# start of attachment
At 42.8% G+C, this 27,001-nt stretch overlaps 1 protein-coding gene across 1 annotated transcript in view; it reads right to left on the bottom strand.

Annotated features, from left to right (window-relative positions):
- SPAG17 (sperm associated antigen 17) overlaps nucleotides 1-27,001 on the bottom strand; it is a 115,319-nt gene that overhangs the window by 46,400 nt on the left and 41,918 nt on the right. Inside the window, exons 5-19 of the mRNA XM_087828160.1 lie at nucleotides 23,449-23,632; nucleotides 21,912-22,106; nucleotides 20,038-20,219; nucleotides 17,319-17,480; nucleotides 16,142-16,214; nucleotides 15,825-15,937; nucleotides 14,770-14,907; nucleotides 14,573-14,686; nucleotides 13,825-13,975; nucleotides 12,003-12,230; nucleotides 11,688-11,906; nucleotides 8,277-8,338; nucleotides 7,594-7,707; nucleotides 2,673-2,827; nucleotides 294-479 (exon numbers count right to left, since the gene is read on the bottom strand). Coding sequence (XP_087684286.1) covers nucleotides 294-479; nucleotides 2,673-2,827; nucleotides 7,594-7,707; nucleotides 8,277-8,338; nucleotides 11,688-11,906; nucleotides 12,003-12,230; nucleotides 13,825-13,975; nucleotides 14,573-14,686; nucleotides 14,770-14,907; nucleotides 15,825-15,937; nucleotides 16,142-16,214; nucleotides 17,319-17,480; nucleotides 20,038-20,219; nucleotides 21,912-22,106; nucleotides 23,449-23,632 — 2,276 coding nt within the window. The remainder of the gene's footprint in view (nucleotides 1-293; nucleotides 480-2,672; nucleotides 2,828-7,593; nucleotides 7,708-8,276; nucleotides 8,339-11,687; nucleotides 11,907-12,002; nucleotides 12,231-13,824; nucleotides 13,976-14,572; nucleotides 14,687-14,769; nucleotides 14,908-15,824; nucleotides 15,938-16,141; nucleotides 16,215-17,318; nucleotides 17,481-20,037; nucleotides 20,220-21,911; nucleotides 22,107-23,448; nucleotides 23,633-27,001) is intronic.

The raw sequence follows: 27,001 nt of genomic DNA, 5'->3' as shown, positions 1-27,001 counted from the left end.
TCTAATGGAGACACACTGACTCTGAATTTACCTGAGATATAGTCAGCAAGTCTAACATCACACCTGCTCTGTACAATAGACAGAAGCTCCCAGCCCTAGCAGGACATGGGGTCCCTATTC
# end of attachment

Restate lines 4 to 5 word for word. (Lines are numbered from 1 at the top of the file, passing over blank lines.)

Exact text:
The raw sequence follows: 27,001 nt of genomic DNA, 5'->3' as shown, positions 1-27,001 counted from the left end.
TCTAATGGAGACACACTGACTCTGAATTTACCTGAGATATAGTCAGCAAGTCTAACATCACACCTGCTCTGTACAATAGACAGAAGCTCCCAGCCCTAGCAGGACATGGGGTCCCTATTC